When someone has asthma, it is very important to keep it well controlled so that there are no chronic asthma symptoms. You can’t avoid all asthma symptoms all the time, but in general the symptoms should be uncommon and mild.
It is also very important to monitor your asthma so that you notice when there are acute asthma symptoms starting and can take the necessary measures to get it under control before it leads to an asthma attack. A written asthma action plan from your doctor can be very helpful in guiding your treatment decisions.
If you think you might have asthma, it is important to get a proper diagnosis. Once asthma is diagnosed, it is possible to manage it well so that you can live a full active life. There are many people who have asthma but do not know they have it. The diagnosis of asthma is based on many factors including:
- Medical history
- Physical examination
- Test results, such as a lung function test
Your medical history includes any past and current health issues that could be related to your asthma. Your health-care provider will ask you about:
- Your medical history and your family medical history (e.g., allergies, eczema, hay fever)
- What symptoms you have had and for how long
- Have you had a cough? Shortness of breath? Chest tightness? Wheeze?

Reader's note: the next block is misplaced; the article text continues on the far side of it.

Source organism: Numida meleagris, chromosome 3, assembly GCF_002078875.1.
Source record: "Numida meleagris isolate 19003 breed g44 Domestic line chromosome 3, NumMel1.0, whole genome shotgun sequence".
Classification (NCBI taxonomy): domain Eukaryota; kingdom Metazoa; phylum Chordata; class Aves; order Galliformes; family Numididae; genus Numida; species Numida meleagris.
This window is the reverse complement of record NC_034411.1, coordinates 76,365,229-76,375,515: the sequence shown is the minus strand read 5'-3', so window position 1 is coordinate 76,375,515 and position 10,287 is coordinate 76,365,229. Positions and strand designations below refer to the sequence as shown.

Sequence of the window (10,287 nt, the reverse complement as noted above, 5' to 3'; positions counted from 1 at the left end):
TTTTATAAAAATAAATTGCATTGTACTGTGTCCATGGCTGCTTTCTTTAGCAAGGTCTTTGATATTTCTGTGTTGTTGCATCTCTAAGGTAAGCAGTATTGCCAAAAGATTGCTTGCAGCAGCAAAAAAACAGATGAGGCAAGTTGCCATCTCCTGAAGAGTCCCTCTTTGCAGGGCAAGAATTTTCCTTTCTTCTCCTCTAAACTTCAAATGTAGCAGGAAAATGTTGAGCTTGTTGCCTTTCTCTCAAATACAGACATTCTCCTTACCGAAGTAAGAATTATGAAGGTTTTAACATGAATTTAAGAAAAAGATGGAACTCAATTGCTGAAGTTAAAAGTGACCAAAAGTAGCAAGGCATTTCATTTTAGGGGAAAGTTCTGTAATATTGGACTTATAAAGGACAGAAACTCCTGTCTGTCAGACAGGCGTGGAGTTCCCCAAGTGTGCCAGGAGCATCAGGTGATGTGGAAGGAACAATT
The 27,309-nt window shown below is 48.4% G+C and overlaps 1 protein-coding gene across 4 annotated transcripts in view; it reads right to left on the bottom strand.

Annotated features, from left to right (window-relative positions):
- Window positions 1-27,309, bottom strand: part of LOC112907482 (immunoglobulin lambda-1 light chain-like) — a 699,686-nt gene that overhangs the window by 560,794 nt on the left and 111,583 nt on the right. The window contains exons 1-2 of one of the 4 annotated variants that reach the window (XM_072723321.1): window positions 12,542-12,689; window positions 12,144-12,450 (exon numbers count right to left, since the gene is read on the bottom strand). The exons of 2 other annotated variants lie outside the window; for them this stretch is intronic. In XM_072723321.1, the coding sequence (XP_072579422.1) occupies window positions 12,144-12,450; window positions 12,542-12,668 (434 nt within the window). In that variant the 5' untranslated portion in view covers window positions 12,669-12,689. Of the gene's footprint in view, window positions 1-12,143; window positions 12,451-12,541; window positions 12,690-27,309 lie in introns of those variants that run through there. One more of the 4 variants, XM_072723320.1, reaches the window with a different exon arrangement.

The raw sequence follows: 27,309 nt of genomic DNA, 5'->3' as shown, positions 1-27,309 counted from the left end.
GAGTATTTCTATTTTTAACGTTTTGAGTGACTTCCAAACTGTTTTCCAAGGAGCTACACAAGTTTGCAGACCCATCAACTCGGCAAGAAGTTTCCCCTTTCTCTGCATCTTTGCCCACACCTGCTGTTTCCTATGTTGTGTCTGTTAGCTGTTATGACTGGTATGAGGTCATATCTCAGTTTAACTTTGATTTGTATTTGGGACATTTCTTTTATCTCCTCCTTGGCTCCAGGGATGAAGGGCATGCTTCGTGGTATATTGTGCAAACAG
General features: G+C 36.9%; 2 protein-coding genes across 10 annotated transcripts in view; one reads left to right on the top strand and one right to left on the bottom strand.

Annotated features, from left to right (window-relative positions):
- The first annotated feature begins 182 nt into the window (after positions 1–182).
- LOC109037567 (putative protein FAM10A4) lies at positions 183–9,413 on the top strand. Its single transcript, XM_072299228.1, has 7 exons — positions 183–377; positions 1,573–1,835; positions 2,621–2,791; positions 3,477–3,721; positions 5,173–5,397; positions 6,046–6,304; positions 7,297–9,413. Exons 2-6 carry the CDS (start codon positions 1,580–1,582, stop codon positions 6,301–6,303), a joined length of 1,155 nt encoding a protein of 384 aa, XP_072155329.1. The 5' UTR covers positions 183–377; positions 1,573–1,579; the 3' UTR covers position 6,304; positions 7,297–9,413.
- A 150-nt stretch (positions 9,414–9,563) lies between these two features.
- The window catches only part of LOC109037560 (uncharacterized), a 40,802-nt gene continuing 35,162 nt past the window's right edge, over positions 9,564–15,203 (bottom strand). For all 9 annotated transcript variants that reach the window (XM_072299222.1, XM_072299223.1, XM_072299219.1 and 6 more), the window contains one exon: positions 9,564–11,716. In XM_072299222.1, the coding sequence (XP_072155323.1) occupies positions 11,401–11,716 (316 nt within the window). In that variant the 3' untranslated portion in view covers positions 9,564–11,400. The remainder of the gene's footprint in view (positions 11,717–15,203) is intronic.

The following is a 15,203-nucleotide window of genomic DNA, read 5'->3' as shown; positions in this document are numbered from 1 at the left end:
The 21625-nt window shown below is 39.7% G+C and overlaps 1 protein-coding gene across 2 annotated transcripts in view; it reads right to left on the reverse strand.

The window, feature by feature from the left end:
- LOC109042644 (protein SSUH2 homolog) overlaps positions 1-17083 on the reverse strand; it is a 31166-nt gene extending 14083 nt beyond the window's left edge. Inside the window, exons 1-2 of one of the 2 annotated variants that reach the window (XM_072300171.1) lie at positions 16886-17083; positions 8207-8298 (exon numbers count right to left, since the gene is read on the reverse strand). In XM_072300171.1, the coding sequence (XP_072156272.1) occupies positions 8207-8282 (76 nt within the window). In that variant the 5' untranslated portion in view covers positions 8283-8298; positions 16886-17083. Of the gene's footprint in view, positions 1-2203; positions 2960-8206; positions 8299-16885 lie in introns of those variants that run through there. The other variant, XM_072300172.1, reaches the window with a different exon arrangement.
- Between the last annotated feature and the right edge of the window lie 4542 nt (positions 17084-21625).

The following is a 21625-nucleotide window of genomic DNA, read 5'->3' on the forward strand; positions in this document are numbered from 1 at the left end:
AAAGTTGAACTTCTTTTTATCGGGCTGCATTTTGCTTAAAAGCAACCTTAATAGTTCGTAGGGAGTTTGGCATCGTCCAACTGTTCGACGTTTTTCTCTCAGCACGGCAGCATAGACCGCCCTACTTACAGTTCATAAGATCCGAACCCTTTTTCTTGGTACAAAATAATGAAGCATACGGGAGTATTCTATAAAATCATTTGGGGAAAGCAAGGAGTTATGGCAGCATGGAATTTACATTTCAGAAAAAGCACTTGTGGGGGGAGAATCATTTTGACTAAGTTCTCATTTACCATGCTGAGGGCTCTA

- Do you have these symptoms at night or in the early morning hours?
- Do you get symptoms when you exercise, have a cold, or are exposed to cold air?
A physical exam includes checking for signs that you might have asthma. Your health-care provider will:
- Examine your chest and breathing rate
- Use a stethoscope to listen to your lungs for unusual sounds while you breathe
- Examine your nasal passages for signs of allergies
- Examine your skin for signs of eczema
Lung Function Tests
Lung function tests (breathing tests) such as spirometry are an important part of diagnosing asthma.
- Spirometry testing involves taking in a deep breath and breathing out as hard and long as you can into a tube. Once all your air has been exhaled, you then inhale as fast and deep as you can until your lungs are totally full. This test measures important flows and volumes and compares them to normal values.